Sun, 05 Dec 2021 Today's Paper

Bridging economic growth and social justice - EDITORIAL

1 February 2016 12:18 am - 0     - {{hitsCtrl.values.hits}}


n what the government described as the mega development project of the development year 2016, President Maithripala Sirisena and Prime Minster Ranil Wickremesinghe, along with Minister Patali Champika Ranawaka presided at an Independence Square ceremony on Friday to launch a 15-year Western Province, and Megapolis Project. 

Though some Opposition critics or cynics say that in several other countries such Megapolis projects have failed or backfired, we need to think positively, because it is being launched by a national government comprising the two major parties and has widespread support from people of all races and religions.

Mr. Ranawaka, who has emerged as one of the key players in the government’s midterm strategy for sustainable eco-friendly and all inclusive development, has worked out comprehensive details to achieve the dream of making Sri Lanka a model State such as Singapore or Dubai.

According to the Minister, the Western Province—whose population is now about six million and is expected to rise to 8 million soon—will be transformed into an economically sustainable, eco-friendly state-of-the-art Megapolis with eleven zones.

Mr. Ranawaka says the urbanization so far, though the former regime had described it as beautifying of the city, had also produced more than 1,000 beggars, 2,000 stray cattle and 16,000 stray dogs. 
In Colombo alone there are more than 68,000 slum dwelling families. In the entire Western Province more than 100,000 families live in shanties. These and related issues need to be addressed and a solution found by transforming the lives of these slum dwellers so that their human dignity would be restored and they could earn their own living without depending on doles or charity handouts.

Especially in recent years a major crisis in Colombo and urban areas has been the unprecedented traffic congestion. 

Some veteran drivers have even given up driving, the traffic snarls cause extra air pollution, the waste of thousands of litres of imported fuel, and a waste of productive time. Mr. Ranawaka says the Megapolis Development Project will soon provide a greenlight.

According to the Minister, in 1950 Sri Lanka had about 5, 000 vehicles. In September 2015 alone, after the major reduction in the prices of diesel, petrol and kerosene,  60,000 vehicles were imported. This means there are about 2,000 new vehicles added on the roads every day.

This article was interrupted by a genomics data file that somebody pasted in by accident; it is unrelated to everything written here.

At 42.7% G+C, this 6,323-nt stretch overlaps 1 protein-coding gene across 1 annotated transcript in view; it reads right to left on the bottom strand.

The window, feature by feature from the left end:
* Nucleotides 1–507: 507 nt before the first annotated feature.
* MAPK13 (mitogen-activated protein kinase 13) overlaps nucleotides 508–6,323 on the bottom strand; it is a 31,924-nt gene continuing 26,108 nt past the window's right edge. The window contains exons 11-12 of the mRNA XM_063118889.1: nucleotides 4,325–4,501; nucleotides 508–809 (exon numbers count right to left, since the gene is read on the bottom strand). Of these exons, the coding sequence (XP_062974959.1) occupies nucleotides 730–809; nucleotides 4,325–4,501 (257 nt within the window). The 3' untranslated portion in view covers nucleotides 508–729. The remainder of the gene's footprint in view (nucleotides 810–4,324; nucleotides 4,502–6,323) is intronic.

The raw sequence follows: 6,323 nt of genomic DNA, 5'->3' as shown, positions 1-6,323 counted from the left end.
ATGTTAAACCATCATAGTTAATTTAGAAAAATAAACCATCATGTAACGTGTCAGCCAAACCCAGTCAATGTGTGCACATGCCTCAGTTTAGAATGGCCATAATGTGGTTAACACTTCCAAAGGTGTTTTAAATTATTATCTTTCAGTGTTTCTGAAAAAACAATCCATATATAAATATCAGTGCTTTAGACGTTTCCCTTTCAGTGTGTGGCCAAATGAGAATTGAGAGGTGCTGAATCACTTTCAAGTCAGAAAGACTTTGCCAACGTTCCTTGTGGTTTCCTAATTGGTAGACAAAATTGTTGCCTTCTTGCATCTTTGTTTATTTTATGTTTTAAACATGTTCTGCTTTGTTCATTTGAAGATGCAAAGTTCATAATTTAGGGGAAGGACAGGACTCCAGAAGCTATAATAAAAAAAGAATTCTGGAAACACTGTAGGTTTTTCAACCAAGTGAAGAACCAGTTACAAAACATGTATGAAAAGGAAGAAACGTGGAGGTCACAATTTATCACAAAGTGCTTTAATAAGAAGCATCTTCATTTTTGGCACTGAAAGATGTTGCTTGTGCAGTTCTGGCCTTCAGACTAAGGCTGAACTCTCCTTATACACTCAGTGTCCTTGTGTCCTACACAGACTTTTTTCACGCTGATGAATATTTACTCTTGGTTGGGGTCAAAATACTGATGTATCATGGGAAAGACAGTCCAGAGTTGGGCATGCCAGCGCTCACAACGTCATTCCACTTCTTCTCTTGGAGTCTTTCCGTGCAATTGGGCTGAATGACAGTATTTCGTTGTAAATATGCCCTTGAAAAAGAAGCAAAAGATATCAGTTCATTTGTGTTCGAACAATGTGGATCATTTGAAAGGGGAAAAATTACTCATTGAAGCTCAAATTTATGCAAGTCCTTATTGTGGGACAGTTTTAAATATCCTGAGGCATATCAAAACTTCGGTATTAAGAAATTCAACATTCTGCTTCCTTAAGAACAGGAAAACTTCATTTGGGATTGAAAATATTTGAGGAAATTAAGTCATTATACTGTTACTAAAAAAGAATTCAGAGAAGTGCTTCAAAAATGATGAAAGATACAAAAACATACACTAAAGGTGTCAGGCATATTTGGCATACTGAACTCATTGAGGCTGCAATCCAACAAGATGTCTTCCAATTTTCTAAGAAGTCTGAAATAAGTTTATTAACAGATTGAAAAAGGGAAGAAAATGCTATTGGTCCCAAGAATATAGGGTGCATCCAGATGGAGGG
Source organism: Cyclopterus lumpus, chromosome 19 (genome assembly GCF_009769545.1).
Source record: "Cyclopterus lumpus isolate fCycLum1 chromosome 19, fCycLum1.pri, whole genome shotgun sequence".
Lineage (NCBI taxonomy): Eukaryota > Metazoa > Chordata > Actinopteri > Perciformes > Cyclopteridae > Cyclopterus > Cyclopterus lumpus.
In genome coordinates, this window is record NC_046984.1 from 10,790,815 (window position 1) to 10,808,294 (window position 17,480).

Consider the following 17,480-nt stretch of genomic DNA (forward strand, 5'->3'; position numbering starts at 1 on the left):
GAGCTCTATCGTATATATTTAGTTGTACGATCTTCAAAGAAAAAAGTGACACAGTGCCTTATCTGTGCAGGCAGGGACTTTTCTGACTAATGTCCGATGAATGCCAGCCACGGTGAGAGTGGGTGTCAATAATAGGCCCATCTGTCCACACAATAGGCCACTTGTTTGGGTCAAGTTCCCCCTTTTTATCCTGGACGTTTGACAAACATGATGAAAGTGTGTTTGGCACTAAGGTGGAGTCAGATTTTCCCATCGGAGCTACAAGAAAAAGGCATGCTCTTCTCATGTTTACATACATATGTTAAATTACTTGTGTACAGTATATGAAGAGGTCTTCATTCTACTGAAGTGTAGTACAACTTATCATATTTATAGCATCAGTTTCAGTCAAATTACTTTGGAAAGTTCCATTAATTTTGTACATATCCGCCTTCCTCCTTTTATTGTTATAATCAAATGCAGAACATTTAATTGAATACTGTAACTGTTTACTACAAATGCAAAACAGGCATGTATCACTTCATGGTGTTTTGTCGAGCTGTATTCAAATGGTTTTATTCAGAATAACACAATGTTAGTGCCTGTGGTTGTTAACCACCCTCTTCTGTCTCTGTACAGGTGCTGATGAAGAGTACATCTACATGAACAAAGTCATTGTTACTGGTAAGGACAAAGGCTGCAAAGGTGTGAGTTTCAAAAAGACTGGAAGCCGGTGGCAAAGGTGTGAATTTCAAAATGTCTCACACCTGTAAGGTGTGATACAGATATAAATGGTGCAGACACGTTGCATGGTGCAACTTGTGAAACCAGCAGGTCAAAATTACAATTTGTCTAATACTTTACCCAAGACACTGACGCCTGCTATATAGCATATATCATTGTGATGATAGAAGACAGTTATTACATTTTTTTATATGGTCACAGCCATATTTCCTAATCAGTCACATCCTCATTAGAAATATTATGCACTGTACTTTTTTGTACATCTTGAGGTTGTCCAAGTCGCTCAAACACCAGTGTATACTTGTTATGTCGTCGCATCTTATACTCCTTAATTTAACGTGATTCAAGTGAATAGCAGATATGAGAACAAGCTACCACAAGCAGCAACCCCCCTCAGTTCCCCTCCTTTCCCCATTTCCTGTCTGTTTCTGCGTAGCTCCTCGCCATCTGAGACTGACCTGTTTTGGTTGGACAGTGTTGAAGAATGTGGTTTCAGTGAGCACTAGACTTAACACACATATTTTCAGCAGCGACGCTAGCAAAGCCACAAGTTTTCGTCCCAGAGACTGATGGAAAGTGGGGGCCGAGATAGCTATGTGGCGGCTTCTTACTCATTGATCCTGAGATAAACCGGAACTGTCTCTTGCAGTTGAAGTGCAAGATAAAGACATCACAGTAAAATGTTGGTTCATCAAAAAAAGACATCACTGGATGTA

Mr. Ranawaka says there are about five million vehicles operating today and the maximum possible speed is about 12 km an hour with the cost of transport amounting to about rupees one billion a day.  
 The Minister says the Megapolis Authority (MA) will be appointed soon and according to a recent report, one of the major proposals to reduce the traffic snarls is the setting up of elevated highways from Athurugiriya via Malabe, Koswatte and Rajagiriya to Galle Face and another one from the end of the Katunayake superhighway to Duplication Road. 

Officials say a vehicle could then travel from Rajagiriya to the Galle Face within 10 minutes, even at peak hours. 

Wonderful indeed. We hope it works out and we have every reason to hope it will work out without corruption or kickbacks—the vices that polluted the former regime’s urban development projects and turned them into whitewashed sepulchers.

The Minister says other issues such as housing for the middle class, the garbage management including the crisis at Kolonnawa, pollution and flood problems will also be addressed effectively.  
He believes the Megapolis Project will also lead to an increase in income levels and thereby poverty alleviation.

Added to this the government hopes to take the whole of Sri Lanka into the digital world by making the country investor friendly, in what has been described as a socialist-market economy. 

This, the Minister says, will be like a fourth industrial revolution driven by technology. 

We hope the goals of economic prosperity, social justice, environmental sustainability and people’s quality of life will be achieved in the coming years to raise the living standards of all Sri Lankans.

  Comments - 0

Add comment

Comments will be edited (grammar, spelling and slang) and authorized at the discretion of Daily Mirror online. The website also has the right not to publish selected comments.

Reply To:

Name - Reply Comment

A Sri Lankan giving dignified burials to unclaimed bodies for five decades

After their death, most people are memorialized at a service, surrounded by g

Focus on Laggala Gem mining big shots bigger than the law

The truth is now being uncovered regarding an illegal mining racket in state

How and why the TNA was formed twenty years ago

The Tamil National Alliance (TNA) is now twenty years of age. The premier pol

India lays emphasis on culture diplomacy with Sri Lanka

Indian Prime Minister Narendra Modi wanted to inaugurate the Kushinagar Inter